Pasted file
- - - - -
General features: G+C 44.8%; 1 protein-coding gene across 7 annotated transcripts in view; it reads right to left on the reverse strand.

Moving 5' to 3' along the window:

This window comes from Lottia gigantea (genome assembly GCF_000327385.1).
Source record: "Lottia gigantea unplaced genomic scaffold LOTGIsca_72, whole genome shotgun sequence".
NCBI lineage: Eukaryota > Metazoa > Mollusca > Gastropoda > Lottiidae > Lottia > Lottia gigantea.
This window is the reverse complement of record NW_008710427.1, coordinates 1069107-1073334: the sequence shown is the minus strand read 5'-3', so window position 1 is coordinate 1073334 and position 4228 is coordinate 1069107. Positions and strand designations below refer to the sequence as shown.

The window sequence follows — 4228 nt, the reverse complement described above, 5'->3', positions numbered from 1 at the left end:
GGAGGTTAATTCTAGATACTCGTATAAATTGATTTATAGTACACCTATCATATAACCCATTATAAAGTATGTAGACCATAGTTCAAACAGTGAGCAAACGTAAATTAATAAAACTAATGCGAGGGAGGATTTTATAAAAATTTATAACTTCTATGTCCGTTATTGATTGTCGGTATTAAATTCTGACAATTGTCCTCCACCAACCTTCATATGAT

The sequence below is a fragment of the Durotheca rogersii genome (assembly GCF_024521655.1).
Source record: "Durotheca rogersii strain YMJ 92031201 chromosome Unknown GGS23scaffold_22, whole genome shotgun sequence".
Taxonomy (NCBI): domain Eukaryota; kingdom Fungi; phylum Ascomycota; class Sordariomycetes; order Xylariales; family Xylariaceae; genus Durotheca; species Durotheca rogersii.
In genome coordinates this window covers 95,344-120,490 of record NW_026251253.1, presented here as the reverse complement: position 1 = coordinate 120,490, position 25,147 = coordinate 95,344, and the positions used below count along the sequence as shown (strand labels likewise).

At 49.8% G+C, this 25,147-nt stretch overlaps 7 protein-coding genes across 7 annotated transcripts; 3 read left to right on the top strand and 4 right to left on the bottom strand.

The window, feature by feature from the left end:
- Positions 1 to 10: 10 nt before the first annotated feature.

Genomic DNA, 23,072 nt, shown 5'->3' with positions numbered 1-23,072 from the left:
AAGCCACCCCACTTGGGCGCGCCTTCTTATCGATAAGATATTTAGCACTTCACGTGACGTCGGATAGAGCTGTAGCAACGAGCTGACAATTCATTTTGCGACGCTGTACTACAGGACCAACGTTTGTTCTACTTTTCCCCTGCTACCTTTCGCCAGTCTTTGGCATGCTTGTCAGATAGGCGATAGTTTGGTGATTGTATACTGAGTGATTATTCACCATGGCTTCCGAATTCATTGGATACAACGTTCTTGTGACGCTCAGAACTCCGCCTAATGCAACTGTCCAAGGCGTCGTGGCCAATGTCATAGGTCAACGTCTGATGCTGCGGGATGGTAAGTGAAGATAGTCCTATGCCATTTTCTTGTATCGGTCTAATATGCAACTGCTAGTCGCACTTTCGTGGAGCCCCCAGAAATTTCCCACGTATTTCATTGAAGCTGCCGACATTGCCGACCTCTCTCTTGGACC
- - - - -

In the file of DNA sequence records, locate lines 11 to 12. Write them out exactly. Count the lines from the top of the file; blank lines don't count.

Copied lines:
Taxonomy (NCBI): domain Eukaryota; kingdom Fungi; phylum Ascomycota; class Sordariomycetes; order Xylariales; family Xylariaceae; genus Durotheca; species Durotheca rogersii.
In genome coordinates this window covers 95,344-120,490 of record NW_026251253.1, presented here as the reverse complement: position 1 = coordinate 120,490, position 25,147 = coordinate 95,344, and the positions used below count along the sequence as shown (strand labels likewise).